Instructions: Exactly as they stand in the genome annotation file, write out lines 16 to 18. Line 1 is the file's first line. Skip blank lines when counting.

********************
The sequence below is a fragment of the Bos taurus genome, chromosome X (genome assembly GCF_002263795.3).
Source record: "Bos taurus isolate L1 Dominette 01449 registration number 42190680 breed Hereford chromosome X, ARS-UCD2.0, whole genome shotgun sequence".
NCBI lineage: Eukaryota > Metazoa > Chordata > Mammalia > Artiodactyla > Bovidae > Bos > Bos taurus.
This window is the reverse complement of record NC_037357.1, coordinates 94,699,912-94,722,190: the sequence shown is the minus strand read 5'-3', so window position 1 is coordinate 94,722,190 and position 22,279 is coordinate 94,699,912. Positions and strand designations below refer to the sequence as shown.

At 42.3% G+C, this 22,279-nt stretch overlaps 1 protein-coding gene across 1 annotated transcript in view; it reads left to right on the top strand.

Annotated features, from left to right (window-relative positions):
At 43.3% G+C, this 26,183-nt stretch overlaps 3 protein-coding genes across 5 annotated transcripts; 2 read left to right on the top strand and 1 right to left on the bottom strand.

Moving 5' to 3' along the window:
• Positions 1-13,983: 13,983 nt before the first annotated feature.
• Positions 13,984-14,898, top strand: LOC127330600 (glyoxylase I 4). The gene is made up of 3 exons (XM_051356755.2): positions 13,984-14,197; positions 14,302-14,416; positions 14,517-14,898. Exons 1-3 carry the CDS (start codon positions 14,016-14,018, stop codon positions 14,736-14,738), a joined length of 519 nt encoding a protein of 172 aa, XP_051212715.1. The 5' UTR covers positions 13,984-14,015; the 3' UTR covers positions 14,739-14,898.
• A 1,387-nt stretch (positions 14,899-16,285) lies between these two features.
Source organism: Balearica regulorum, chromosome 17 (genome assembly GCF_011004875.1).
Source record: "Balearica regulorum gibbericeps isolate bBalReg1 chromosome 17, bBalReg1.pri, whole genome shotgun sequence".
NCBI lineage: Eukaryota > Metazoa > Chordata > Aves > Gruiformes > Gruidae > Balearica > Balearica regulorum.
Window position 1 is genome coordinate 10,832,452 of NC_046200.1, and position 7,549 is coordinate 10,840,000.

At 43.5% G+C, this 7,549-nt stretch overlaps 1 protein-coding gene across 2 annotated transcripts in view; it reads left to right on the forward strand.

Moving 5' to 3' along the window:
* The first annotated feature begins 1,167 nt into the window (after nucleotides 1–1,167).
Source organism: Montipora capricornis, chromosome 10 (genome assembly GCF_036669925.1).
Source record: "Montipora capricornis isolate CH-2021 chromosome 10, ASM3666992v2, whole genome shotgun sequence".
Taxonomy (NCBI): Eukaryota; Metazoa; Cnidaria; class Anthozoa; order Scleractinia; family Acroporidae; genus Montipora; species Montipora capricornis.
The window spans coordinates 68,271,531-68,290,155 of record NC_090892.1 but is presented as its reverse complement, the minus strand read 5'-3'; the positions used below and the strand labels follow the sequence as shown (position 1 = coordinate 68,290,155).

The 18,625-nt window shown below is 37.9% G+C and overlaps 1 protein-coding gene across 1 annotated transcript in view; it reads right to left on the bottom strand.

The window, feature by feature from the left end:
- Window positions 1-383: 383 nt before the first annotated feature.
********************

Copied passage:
At 43.5% G+C, this 7,549-nt stretch overlaps 1 protein-coding gene across 2 annotated transcripts in view; it reads left to right on the forward strand.

Moving 5' to 3' along the window:
* The first annotated feature begins 1,167 nt into the window (after nucleotides 1–1,167).